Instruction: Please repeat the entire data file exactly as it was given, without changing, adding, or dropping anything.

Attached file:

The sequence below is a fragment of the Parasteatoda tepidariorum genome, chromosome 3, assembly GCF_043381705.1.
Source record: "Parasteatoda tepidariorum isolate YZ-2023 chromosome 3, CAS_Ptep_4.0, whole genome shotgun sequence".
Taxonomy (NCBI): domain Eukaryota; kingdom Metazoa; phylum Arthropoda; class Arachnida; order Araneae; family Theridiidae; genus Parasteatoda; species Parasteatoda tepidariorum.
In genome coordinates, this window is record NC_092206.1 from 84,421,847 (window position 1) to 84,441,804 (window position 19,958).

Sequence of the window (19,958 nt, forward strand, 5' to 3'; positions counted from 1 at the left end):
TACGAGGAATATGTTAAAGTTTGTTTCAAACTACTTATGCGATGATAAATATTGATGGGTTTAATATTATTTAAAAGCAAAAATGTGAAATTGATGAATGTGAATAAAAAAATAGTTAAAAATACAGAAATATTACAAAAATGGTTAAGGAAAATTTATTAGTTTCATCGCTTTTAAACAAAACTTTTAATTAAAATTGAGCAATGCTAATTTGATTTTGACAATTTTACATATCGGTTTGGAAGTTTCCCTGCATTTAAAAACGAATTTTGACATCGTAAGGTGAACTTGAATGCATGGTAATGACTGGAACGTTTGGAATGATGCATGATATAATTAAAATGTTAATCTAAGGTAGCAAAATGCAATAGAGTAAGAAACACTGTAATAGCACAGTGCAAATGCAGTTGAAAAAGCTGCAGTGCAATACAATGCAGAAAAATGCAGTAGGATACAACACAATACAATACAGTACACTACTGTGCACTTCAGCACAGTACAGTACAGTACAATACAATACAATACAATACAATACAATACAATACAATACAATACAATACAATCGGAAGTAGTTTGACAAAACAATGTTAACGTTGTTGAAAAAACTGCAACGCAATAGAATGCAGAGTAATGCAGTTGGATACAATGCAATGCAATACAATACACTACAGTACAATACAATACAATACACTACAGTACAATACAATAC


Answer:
The sequence below is a fragment of the Parasteatoda tepidariorum genome, chromosome 3, assembly GCF_043381705.1.
Source record: "Parasteatoda tepidariorum isolate YZ-2023 chromosome 3, CAS_Ptep_4.0, whole genome shotgun sequence".
Taxonomy (NCBI): domain Eukaryota; kingdom Metazoa; phylum Arthropoda; class Arachnida; order Araneae; family Theridiidae; genus Parasteatoda; species Parasteatoda tepidariorum.
In genome coordinates, this window is record NC_092206.1 from 84,421,847 (window position 1) to 84,441,804 (window position 19,958).

Sequence of the window (19,958 nt, forward strand, 5' to 3'; positions counted from 1 at the left end):
TACGAGGAATATGTTAAAGTTTGTTTCAAACTACTTATGCGATGATAAATATTGATGGGTTTAATATTATTTAAAAGCAAAAATGTGAAATTGATGAATGTGAATAAAAAAATAGTTAAAAATACAGAAATATTACAAAAATGGTTAAGGAAAATTTATTAGTTTCATCGCTTTTAAACAAAACTTTTAATTAAAATTGAGCAATGCTAATTTGATTTTGACAATTTTACATATCGGTTTGGAAGTTTCCCTGCATTTAAAAACGAATTTTGACATCGTAAGGTGAACTTGAATGCATGGTAATGACTGGAACGTTTGGAATGATGCATGATATAATTAAAATGTTAATCTAAGGTAGCAAAATGCAATAGAGTAAGAAACACTGTAATAGCACAGTGCAAATGCAGTTGAAAAAGCTGCAGTGCAATACAATGCAGAAAAATGCAGTAGGATACAACACAATACAATACAGTACACTACTGTGCACTTCAGCACAGTACAGTACAGTACAATACAATACAATACAATACAATACAATACAATACAATACAATACAATACAATCGGAAGTAGTTTGACAAAACAATGTTAACGTTGTTGAAAAAACTGCAACGCAATAGAATGCAGAGTAATGCAGTTGGATACAATGCAATGCAATACAATACACTACAGTACAATACAATACAATACACTACAGTACAATACAATAC